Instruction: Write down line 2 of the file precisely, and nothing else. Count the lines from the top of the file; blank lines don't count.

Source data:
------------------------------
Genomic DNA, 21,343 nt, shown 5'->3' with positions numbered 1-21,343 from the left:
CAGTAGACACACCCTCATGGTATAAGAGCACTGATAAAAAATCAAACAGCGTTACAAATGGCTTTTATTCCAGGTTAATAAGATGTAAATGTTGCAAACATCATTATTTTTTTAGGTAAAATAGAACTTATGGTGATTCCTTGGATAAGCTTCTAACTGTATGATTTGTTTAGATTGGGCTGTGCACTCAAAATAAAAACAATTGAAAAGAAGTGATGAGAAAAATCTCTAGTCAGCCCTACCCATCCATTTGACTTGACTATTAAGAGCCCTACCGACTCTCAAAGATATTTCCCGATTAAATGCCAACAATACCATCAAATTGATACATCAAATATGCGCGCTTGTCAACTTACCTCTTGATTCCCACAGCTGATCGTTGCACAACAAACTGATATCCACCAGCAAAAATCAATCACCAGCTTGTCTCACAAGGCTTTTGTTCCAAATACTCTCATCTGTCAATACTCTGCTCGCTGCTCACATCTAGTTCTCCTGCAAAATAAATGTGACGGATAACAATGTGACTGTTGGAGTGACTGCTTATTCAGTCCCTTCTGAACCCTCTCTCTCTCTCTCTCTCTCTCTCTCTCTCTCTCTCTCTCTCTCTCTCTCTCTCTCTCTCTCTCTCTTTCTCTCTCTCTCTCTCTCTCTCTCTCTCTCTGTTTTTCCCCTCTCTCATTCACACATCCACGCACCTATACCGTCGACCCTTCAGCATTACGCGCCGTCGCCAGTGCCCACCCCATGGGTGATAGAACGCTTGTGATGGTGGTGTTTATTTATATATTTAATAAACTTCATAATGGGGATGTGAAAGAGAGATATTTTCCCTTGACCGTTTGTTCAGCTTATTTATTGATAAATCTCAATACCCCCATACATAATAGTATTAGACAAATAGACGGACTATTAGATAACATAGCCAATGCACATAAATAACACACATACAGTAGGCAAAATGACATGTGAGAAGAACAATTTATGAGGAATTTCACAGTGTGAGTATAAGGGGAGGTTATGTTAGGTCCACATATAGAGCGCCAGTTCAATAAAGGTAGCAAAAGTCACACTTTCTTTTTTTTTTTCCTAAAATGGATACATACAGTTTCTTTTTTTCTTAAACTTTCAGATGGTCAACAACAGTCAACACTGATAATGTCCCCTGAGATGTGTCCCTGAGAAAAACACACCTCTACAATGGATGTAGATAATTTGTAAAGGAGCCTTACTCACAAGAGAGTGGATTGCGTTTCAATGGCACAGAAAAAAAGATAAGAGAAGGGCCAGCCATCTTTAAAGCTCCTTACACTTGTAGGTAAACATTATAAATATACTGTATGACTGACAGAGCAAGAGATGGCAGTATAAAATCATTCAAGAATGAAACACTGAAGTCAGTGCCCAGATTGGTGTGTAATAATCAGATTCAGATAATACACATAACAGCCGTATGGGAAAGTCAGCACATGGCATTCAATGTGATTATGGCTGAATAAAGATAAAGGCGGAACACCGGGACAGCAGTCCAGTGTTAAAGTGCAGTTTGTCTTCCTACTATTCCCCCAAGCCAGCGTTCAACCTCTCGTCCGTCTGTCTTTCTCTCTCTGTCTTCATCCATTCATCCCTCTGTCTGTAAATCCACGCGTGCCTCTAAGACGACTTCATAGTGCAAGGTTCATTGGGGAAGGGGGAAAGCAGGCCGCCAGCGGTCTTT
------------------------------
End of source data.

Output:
CAGTAGACACACCCTCATGGTATAAGAGCACTGATAAAAAATCAAACAGCGTTACAAATGGCTTTTATTCCAGGTTAATAAGATGTAAATGTTGCAAACATCATTATTTTTTTAGGTAAAATAGAACTTATGGTGATTCCTTGGATAAGCTTCTAACTGTATGATTTGTTTAGATTGGGCTGTGCACTCAAAATAAAAACAATTGAAAAGAAGTGATGAGAAAAATCTCTAGTCAGCCCTACCCATCCATTTGACTTGACTATTAAGAGCCCTACCGACTCTCAAAGATATTTCCCGATTAAATGCCAACAATACCATCAAATTGATACATCAAATATGCGCGCTTGTCAACTTACCTCTTGATTCCCACAGCTGATCGTTGCACAACAAACTGATATCCACCAGCAAAAATCAATCACCAGCTTGTCTCACAAGGCTTTTGTTCCAAATACTCTCATCTGTCAATACTCTGCTCGCTGCTCACATCTAGTTCTCCTGCAAAATAAATGTGACGGATAACAATGTGACTGTTGGAGTGACTGCTTATTCAGTCCCTTCTGAACCCTCTCTCTCTCTCTCTCTCTCTCTCTCTCTCTCTCTCTCTCTCTCTCTCTCTCTCTCTCTCTCTCTCTTTCTCTCTCTCTCTCTCTCTCTCTCTCTCTCTGTTTTTCCCCTCTCTCATTCACACATCCACGCACCTATACCGTCGACCCTTCAGCATTACGCGCCGTCGCCAGTGCCCACCCCATGGGTGATAGAACGCTTGTGATGGTGGTGTTTATTTATATATTTAATAAACTTCATAATGGGGATGTGAAAGAGAGATATTTTCCCTTGACCGTTTGTTCAGCTTATTTATTGATAAATCTCAATACCCCCATACATAATAGTATTAGACAAATAGACGGACTATTAGATAACATAGCCAATGCACATAAATAACACACATACAGTAGGCAAAATGACATGTGAGAAGAACAATTTATGAGGAATTTCACAGTGTGAGTATAAGGGGAGGTTATGTTAGGTCCACATATAGAGCGCCAGTTCAATAAAGGTAGCAAAAGTCACACTTTCTTTTTTTTTTTCCTAAAATGGATACATACAGTTTCTTTTTTTCTTAAACTTTCAGATGGTCAACAACAGTCAACACTGATAATGTCCCCTGAGATGTGTCCCTGAGAAAAACACACCTCTACAATGGATGTAGATAATTTGTAAAGGAGCCTTACTCACAAGAGAGTGGATTGCGTTTCAATGGCACAGAAAAAAAGATAAGAGAAGGGCCAGCCATCTTTAAAGCTCCTTACACTTGTAGGTAAACATTATAAATATACTGTATGACTGACAGAGCAAGAGATGGCAGTATAAAATCATTCAAGAATGAAACACTGAAGTCAGTGCCCAGATTGGTGTGTAATAATCAGATTCAGATAATACACATAACAGCCGTATGGGAAAGTCAGCACATGGCATTCAATGTGATTATGGCTGAATAAAGATAAAGGCGGAACACCGGGACAGCAGTCCAGTGTTAAAGTGCAGTTTGTCTTCCTACTATTCCCCCAAGCCAGCGTTCAACCTCTCGTCCGTCTGTCTTTCTCTCTCTGTCTTCATCCATTCATCCCTCTGTCTGTAAATCCACGCGTGCCTCTAAGACGACTTCATAGTGCAAGGTTCATTGGGGAAGGGGGAAAGCAGGCCGCCAGCGGTCTTT